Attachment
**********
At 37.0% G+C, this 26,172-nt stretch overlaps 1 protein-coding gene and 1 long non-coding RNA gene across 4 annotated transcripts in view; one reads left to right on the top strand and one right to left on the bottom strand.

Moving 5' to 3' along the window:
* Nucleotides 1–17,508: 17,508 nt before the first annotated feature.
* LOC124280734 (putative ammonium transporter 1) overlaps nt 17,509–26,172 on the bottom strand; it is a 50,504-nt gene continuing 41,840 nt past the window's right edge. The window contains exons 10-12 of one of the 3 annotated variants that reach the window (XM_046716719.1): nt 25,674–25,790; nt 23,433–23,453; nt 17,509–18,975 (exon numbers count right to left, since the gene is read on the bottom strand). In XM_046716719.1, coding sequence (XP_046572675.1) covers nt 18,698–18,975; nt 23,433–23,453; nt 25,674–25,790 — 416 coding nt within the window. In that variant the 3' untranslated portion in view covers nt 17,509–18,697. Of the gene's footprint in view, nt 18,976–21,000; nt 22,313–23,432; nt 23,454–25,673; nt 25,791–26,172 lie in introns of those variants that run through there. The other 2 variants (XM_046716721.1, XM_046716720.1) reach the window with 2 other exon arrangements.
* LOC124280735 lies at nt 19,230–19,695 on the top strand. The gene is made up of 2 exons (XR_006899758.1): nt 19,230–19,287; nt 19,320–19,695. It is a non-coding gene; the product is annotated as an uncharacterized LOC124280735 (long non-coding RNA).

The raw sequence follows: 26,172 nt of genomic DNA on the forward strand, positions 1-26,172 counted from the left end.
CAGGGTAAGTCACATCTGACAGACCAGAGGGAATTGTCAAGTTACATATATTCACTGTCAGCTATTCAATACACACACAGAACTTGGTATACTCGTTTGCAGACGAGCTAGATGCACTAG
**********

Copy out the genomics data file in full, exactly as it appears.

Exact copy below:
At 37.0% G+C, this 26,172-nt stretch overlaps 1 protein-coding gene and 1 long non-coding RNA gene across 4 annotated transcripts in view; one reads left to right on the top strand and one right to left on the bottom strand.

Moving 5' to 3' along the window:
* Nucleotides 1–17,508: 17,508 nt before the first annotated feature.
* LOC124280734 (putative ammonium transporter 1) overlaps nt 17,509–26,172 on the bottom strand; it is a 50,504-nt gene continuing 41,840 nt past the window's right edge. The window contains exons 10-12 of one of the 3 annotated variants that reach the window (XM_046716719.1): nt 25,674–25,790; nt 23,433–23,453; nt 17,509–18,975 (exon numbers count right to left, since the gene is read on the bottom strand). In XM_046716719.1, coding sequence (XP_046572675.1) covers nt 18,698–18,975; nt 23,433–23,453; nt 25,674–25,790 — 416 coding nt within the window. In that variant the 3' untranslated portion in view covers nt 17,509–18,697. Of the gene's footprint in view, nt 18,976–21,000; nt 22,313–23,432; nt 23,454–25,673; nt 25,791–26,172 lie in introns of those variants that run through there. The other 2 variants (XM_046716721.1, XM_046716720.1) reach the window with 2 other exon arrangements.
* LOC124280735 lies at nt 19,230–19,695 on the top strand. The gene is made up of 2 exons (XR_006899758.1): nt 19,230–19,287; nt 19,320–19,695. It is a non-coding gene; the product is annotated as an uncharacterized LOC124280735 (long non-coding RNA).

The raw sequence follows: 26,172 nt of genomic DNA on the forward strand, positions 1-26,172 counted from the left end.
CAGGGTAAGTCACATCTGACAGACCAGAGGGAATTGTCAAGTTACATATATTCACTGTCAGCTATTCAATACACACACAGAACTTGGTATACTCGTTTGCAGACGAGCTAGATGCACTAG